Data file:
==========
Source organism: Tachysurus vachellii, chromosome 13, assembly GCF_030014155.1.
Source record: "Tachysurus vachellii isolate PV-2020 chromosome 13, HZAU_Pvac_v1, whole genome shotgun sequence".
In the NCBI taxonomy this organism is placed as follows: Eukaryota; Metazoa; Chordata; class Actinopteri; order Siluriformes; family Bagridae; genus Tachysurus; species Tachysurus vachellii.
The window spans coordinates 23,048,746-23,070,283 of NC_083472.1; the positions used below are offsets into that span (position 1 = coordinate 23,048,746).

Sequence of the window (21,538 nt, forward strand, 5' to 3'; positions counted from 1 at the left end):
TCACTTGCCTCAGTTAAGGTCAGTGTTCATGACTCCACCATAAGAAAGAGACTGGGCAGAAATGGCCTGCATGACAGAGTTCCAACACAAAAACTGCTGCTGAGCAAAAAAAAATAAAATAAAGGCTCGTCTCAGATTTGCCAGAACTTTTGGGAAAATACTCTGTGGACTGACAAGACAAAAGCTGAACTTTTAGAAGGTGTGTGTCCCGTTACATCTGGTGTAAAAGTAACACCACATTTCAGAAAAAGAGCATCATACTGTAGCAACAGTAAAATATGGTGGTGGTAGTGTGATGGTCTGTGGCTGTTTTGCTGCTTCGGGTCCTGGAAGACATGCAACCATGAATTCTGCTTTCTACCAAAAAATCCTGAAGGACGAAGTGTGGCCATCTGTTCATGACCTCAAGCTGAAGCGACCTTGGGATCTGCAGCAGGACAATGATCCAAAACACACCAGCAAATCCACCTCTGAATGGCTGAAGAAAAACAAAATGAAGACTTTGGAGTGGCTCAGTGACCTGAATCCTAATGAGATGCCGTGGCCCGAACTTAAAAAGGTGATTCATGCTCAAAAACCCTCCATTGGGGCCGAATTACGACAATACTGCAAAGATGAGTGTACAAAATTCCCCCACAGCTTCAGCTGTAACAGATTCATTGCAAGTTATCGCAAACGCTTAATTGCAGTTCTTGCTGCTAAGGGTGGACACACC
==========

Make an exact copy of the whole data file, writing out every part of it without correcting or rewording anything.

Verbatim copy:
Source organism: Tachysurus vachellii, chromosome 13, assembly GCF_030014155.1.
Source record: "Tachysurus vachellii isolate PV-2020 chromosome 13, HZAU_Pvac_v1, whole genome shotgun sequence".
In the NCBI taxonomy this organism is placed as follows: Eukaryota; Metazoa; Chordata; class Actinopteri; order Siluriformes; family Bagridae; genus Tachysurus; species Tachysurus vachellii.
The window spans coordinates 23,048,746-23,070,283 of NC_083472.1; the positions used below are offsets into that span (position 1 = coordinate 23,048,746).

Sequence of the window (21,538 nt, forward strand, 5' to 3'; positions counted from 1 at the left end):
TCACTTGCCTCAGTTAAGGTCAGTGTTCATGACTCCACCATAAGAAAGAGACTGGGCAGAAATGGCCTGCATGACAGAGTTCCAACACAAAAACTGCTGCTGAGCAAAAAAAAATAAAATAAAGGCTCGTCTCAGATTTGCCAGAACTTTTGGGAAAATACTCTGTGGACTGACAAGACAAAAGCTGAACTTTTAGAAGGTGTGTGTCCCGTTACATCTGGTGTAAAAGTAACACCACATTTCAGAAAAAGAGCATCATACTGTAGCAACAGTAAAATATGGTGGTGGTAGTGTGATGGTCTGTGGCTGTTTTGCTGCTTCGGGTCCTGGAAGACATGCAACCATGAATTCTGCTTTCTACCAAAAAATCCTGAAGGACGAAGTGTGGCCATCTGTTCATGACCTCAAGCTGAAGCGACCTTGGGATCTGCAGCAGGACAATGATCCAAAACACACCAGCAAATCCACCTCTGAATGGCTGAAGAAAAACAAAATGAAGACTTTGGAGTGGCTCAGTGACCTGAATCCTAATGAGATGCCGTGGCCCGAACTTAAAAAGGTGATTCATGCTCAAAAACCCTCCATTGGGGCCGAATTACGACAATACTGCAAAGATGAGTGTACAAAATTCCCCCACAGCTTCAGCTGTAACAGATTCATTGCAAGTTATCGCAAACGCTTAATTGCAGTTCTTGCTGCTAAGGGTGGACACACC